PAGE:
Why It’s Never A Good Idea To Date A Colleague

date a colleague

1 in 5 people have met in work.

You can understand why, you spend 8 hours a day, 40 hours a week with the same people. Sometimes seeing them more than you would see a partner you met outside of work. I’ve dated three people across the various places I’ve worked and it’s never ended well. I wrote a post last year about a colleague I dated, when he went from being what I thought was my soulmate, to a stranger. 

Even if there is no spark at the beginning (there never was for me) there is plenty of time – more than there ever would be if you met someone via a dating app or at a party – to get to know someone on a completely platonic level and see if the feelings naturally develop. All you need is a work Christmas party or a leaving do where you have the opportunity to see them in a more informal, relaxed setting, have a couple of gin and tonics and hey presto, you will officially cross the threshold of professional colleagues and completely blur the line forever more with that person.

I can see why people are drawn to the idea to date a colleague – probably for some of the same reasons I was.

  • It’s exciting – at the beginning you try desperately to keep it a secret from everyone, not wanting to be seen as office gossip. You arrange meetings together, disguised as catchups, or go for walks away from the office at lunchtime to sneak a few minutes of time together.
  • It’s (kind of) illicit – depending on the relationship you have in a work perspective. Obviously it’s more damaging if you start a relationship with your boss than someone that is on the same level as you, but if you do, it just adds to the thrill that you are doing something you shouldn’t
  • It progresses quickly – whereas when you meet someone in real life, you may go on a date once a week for a few hours, the relationship slowly progressing over months, when you meet someone in work you see them every single day. Even if you don’t make time to spend together during the day, you will still cross paths multiple times every day and therefore remain more constant in each other’s minds than if you were to see them once a week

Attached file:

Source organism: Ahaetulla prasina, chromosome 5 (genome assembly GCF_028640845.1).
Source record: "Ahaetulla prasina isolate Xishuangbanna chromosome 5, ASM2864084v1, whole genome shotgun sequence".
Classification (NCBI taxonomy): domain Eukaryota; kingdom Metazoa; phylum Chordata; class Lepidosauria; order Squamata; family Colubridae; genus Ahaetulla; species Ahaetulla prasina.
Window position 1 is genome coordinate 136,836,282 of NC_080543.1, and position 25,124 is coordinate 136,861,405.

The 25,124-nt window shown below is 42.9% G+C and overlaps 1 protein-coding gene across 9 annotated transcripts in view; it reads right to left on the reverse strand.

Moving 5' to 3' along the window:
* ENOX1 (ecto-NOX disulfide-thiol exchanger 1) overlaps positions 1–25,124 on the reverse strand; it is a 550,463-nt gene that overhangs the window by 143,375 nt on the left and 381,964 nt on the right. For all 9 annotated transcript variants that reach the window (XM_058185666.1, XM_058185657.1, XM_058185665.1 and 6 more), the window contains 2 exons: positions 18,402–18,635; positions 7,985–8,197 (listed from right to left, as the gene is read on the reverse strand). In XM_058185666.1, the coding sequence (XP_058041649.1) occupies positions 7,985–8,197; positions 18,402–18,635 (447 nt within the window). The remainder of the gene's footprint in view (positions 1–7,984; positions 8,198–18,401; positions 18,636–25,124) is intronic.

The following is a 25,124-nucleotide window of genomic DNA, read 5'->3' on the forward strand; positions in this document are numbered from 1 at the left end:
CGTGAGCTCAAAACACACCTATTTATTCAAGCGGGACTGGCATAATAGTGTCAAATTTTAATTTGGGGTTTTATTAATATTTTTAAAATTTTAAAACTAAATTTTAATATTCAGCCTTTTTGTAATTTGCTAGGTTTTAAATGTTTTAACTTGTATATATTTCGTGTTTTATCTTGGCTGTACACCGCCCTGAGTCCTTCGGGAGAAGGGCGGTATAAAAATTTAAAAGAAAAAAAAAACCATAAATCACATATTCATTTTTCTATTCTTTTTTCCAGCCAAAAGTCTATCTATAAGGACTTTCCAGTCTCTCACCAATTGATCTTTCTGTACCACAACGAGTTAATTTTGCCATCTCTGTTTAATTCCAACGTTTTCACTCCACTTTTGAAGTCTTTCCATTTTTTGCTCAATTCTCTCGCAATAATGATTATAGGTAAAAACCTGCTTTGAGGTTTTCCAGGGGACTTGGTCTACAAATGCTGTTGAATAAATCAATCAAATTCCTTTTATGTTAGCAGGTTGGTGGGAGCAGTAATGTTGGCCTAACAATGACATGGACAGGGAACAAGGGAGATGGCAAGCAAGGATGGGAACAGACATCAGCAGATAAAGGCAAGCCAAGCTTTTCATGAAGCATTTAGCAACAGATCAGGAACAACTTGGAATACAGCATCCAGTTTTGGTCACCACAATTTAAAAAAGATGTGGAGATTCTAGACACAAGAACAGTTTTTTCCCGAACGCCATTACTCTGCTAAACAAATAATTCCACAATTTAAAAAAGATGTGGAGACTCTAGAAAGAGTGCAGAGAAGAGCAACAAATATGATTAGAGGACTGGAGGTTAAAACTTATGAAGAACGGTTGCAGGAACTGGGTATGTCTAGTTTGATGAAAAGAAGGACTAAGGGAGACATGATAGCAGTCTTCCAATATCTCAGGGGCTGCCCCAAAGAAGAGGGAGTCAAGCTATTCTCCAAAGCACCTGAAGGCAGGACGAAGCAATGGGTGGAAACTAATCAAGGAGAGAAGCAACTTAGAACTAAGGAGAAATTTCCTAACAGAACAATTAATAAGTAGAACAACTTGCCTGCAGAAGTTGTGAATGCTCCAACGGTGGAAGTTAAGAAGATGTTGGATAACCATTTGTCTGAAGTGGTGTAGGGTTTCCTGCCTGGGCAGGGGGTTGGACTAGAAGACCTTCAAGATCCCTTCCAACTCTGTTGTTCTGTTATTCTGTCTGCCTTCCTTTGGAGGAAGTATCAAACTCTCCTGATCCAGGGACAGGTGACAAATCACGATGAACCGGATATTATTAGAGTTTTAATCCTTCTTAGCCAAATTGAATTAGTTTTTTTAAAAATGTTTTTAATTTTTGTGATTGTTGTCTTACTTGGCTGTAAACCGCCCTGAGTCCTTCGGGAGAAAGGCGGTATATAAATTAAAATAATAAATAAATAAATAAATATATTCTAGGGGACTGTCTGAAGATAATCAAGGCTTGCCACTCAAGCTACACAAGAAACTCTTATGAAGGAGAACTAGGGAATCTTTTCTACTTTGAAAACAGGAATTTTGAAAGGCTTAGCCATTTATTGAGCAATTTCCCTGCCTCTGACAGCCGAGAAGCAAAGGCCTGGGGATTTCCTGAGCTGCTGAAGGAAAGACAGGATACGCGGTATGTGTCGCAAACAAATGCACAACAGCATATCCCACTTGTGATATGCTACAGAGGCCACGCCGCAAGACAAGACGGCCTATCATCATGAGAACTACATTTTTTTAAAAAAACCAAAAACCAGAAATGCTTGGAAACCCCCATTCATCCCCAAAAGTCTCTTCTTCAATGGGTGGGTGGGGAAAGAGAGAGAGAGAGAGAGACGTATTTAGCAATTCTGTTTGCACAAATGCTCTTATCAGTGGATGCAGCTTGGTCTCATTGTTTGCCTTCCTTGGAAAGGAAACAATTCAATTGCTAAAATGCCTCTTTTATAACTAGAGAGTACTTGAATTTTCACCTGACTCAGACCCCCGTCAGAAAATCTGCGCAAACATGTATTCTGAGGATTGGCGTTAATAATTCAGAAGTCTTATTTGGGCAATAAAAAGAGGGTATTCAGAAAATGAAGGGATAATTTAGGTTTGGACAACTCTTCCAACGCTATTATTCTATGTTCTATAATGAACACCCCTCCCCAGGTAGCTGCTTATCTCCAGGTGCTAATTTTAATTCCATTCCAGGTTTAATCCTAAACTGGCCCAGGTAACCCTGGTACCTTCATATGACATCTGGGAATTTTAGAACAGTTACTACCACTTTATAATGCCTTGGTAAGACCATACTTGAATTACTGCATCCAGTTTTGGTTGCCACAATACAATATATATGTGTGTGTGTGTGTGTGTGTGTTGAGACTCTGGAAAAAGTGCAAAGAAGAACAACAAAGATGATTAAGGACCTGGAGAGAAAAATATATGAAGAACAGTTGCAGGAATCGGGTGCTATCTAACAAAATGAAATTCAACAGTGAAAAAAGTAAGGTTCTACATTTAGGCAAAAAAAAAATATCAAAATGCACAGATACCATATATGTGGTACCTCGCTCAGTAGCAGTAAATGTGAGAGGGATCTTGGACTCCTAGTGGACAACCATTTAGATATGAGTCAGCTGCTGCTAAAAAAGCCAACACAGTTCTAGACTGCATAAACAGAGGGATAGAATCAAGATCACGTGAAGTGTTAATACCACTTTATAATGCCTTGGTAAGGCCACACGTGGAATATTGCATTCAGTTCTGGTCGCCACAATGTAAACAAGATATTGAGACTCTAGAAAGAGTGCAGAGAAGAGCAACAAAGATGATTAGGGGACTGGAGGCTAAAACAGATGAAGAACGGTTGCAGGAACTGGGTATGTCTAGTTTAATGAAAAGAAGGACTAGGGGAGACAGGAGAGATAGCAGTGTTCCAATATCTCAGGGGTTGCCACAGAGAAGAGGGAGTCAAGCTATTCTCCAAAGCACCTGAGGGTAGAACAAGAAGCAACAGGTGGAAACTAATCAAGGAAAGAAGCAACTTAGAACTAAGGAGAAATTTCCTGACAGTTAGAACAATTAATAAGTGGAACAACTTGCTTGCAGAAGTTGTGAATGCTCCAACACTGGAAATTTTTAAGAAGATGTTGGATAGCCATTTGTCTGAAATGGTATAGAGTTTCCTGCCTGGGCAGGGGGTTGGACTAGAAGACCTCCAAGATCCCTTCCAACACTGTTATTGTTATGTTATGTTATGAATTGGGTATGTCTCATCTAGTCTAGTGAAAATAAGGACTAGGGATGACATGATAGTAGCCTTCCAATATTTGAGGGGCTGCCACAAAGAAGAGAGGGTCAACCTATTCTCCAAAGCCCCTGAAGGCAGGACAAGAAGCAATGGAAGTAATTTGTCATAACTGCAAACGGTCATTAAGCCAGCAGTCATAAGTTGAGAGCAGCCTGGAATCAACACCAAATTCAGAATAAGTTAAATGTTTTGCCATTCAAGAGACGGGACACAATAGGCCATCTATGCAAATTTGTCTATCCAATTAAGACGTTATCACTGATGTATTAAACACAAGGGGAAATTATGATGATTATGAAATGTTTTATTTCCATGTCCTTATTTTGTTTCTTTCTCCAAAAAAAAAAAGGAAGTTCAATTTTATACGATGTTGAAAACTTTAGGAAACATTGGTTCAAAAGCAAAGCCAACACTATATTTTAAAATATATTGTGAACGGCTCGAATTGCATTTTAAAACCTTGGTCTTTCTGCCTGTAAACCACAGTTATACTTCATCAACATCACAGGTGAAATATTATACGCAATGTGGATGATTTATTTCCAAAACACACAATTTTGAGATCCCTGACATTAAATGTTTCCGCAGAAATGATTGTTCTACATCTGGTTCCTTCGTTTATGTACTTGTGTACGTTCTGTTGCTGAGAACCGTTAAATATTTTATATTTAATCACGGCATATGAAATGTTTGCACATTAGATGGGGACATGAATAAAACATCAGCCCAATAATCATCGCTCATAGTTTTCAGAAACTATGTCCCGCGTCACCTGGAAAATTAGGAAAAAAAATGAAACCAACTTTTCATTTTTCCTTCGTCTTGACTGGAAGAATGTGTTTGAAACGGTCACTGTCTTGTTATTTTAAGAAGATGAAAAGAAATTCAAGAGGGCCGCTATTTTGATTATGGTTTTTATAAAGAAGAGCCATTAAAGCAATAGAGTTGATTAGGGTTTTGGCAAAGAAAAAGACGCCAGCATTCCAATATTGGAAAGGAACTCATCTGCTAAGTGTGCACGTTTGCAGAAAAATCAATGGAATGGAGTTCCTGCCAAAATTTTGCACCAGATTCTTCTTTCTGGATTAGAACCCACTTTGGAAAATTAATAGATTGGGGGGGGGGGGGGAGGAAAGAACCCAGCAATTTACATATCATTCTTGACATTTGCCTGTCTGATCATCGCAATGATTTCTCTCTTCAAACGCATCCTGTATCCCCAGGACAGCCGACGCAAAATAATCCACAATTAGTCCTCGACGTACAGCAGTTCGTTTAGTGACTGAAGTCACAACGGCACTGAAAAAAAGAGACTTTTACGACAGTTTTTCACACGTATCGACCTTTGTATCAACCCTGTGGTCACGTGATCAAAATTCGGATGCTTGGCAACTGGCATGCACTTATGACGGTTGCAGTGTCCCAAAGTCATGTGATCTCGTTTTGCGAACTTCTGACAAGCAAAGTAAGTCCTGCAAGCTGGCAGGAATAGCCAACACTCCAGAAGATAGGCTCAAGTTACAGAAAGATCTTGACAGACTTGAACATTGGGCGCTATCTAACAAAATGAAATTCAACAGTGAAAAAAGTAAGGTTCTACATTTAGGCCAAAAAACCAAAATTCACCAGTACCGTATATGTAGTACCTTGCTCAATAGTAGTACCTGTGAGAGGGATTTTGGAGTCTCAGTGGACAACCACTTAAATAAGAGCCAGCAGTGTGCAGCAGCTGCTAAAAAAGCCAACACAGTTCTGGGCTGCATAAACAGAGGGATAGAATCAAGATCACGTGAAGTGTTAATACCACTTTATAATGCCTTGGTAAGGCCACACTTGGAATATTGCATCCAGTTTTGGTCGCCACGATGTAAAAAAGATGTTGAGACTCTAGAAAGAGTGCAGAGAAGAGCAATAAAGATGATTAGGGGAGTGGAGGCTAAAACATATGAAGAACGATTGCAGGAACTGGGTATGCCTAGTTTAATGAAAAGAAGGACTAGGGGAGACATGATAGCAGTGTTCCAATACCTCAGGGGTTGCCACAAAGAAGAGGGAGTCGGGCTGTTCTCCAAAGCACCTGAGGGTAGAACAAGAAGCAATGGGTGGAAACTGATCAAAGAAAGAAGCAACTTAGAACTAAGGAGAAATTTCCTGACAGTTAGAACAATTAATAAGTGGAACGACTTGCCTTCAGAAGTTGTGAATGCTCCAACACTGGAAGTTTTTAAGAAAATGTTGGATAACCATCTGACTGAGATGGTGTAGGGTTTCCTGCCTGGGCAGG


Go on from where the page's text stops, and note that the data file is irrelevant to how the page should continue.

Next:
• Similar to the point above, you can get to know them much quicker. With each person I dated, we often spoke throughout the day on internal messaging systems. It was easier to do because you could see when the other was online and it provided a nice distraction from constant flurries of meetings and work. There is less need to play it cool and let hours pass before you reply, it’s more acceptable to reply to each other instantly and keep the conversation going throughout the day.

However, when you date a colleague and it goes to pot (as it did every time for me), all the positive points I listed above, immediately become nothing but negative and frustrating.

  • Usually, people end up finding out that you are in a relationship. You can try your hardest to keep it a secret but the more into a person you become, the sloppier you tend to be in keeping it a secret. It can be something as little as passing by their desk and saying you’ll meet them after work and immediately everyone in your teams’ eyebrows are raised. I’ve never tended to mind people knowing about my relationships when they have eventually come out, but the awkwardness of having to tell each person individually that asks how the two of you how you are doing when you’ve actually split is something I don’t wish to repeat again.
  • They say the best way to get over someone is  ‘ out of sight, out of mind.’ For people that I’ve met outside of work it hasn’t usually taken me too long to move on, but every time I have dated someone I’ve worked with I have really struggled with it. How can you when you have to look at and interact with that person on a daily basis? Even if your heart is begging you to move on, your mind and ultimately your thoughts, react to what you focus on, and when you sit in a close vicinity to that person, there is literally no hope.
  • In the same way that you got to know them quickly, it’s difficult to get to unknow them quickly. If they change their hair, buy a new suit, go on holiday, get a new girlfriend, it’s usually not difficult to overhear or be told by an insensitive colleague what the latest developments are in their life. Even if you block them across all social media, you still have a daily reminder of what you no longer have.

That’s not to say that relationships that begin in a work environment can’t flourish and result in long term relationships or even marriage, but for me, that has never been the case. Dealing with the difficulty of getting over them afterwards has made me never want to do it again – it’s just not worth the heartache afterwards, no matter how good it was at the time.

To my ever lovely readers, what do you think? Do you think it’s OK to date a colleague?





  1. December 12, 2017 / 12:54 pm

    Great post. I’d also add that it becomes difficult to keep the work and home lives separate – it can be all too easy to take work issues home with you both, meaning you end up talking about work more and more. I like my job, but I also like to leave it at work!

    Having a relationship with someone outside of your workplace means you actually have different things to say to each other at the end of the day, and an emotional detachment from the other person’s job that makes supporting them through challenging work times a lot easier.

    • justanothersinglegirlinlondon
      December 16, 2017 / 10:32 pm

      Thank you and very true! It’s good to have some space in a relationship so you’re not constantly in each others pockets!

  2. December 26, 2017 / 12:49 pm

    Brilliant post lovely! It’s the same with housemates too!!

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